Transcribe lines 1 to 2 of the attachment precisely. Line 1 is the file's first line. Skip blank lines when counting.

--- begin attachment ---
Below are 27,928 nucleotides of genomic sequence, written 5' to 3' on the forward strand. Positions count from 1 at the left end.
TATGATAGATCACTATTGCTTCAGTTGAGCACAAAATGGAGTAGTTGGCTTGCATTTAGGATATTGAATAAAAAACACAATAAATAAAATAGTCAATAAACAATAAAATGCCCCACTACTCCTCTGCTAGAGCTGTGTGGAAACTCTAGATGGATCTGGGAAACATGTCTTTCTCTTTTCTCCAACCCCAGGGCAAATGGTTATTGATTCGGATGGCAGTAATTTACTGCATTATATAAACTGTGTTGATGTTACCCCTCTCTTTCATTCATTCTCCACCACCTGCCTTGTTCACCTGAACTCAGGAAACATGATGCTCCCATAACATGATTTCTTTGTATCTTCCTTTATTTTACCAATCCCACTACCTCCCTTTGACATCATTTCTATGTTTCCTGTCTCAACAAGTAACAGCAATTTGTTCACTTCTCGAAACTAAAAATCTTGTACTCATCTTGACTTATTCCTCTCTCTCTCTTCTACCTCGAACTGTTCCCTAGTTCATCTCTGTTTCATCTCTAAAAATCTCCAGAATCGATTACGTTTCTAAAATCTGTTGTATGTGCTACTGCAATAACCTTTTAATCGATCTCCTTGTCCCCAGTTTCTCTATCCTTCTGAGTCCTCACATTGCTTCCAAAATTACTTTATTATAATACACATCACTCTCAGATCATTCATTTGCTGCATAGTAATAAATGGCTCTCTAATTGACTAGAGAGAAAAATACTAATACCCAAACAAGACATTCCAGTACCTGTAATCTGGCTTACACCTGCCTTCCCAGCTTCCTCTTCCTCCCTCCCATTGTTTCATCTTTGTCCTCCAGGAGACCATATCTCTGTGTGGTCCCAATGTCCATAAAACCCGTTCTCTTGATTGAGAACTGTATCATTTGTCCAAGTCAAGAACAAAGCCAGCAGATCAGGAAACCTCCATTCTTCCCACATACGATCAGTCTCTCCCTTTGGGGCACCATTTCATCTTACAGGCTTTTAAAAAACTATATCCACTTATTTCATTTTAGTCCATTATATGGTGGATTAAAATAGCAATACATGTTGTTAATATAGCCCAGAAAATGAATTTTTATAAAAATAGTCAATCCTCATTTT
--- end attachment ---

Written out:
Below are 27,928 nucleotides of genomic sequence, written 5' to 3' on the forward strand. Positions count from 1 at the left end.
TATGATAGATCACTATTGCTTCAGTTGAGCACAAAATGGAGTAGTTGGCTTGCATTTAGGATATTGAATAAAAAACACAATAAATAAAATAGTCAATAAACAATAAAATGCCCCACTACTCCTCTGCTAGAGCTGTGTGGAAACTCTAGATGGATCTGGGAAACATGTCTTTCTCTTTTCTCCAACCCCAGGGCAAATGGTTATTGATTCGGATGGCAGTAATTTACTGCATTATATAAACTGTGTTGATGTTACCCCTCTCTTTCATTCATTCTCCACCACCTGCCTTGTTCACCTGAACTCAGGAAACATGATGCTCCCATAACATGATTTCTTTGTATCTTCCTTTATTTTACCAATCCCACTACCTCCCTTTGACATCATTTCTATGTTTCCTGTCTCAACAAGTAACAGCAATTTGTTCACTTCTCGAAACTAAAAATCTTGTACTCATCTTGACTTATTCCTCTCTCTCTCTTCTACCTCGAACTGTTCCCTAGTTCATCTCTGTTTCATCTCTAAAAATCTCCAGAATCGATTACGTTTCTAAAATCTGTTGTATGTGCTACTGCAATAACCTTTTAATCGATCTCCTTGTCCCCAGTTTCTCTATCCTTCTGAGTCCTCACATTGCTTCCAAAATTACTTTATTATAATACACATCACTCTCAGATCATTCATTTGCTGCATAGTAATAAATGGCTCTCTAATTGACTAGAGAGAAAAATACTAATACCCAAACAAGACATTCCAGTACCTGTAATCTGGCTTACACCTGCCTTCCCAGCTTCCTCTTCCTCCCTCCCATTGTTTCATCTTTGTCCTCCAGGAGACCATATCTCTGTGTGGTCCCAATGTCCATAAAACCCGTTCTCTTGATTGAGAACTGTATCATTTGTCCAAGTCAAGAACAAAGCCAGCAGATCAGGAAACCTCCATTCTTCCCACATACGATCAGTCTCTCCCTTTGGGGCACCATTTCATCTTACAGGCTTTTAAAAAACTATATCCACTTATTTCATTTTAGTCCATTATATGGTGGATTAAAATAGCAATACATGTTGTTAATATAGCCCAGAAAATGAATTTTTATAAAAATAGTCAATCCTCATTTT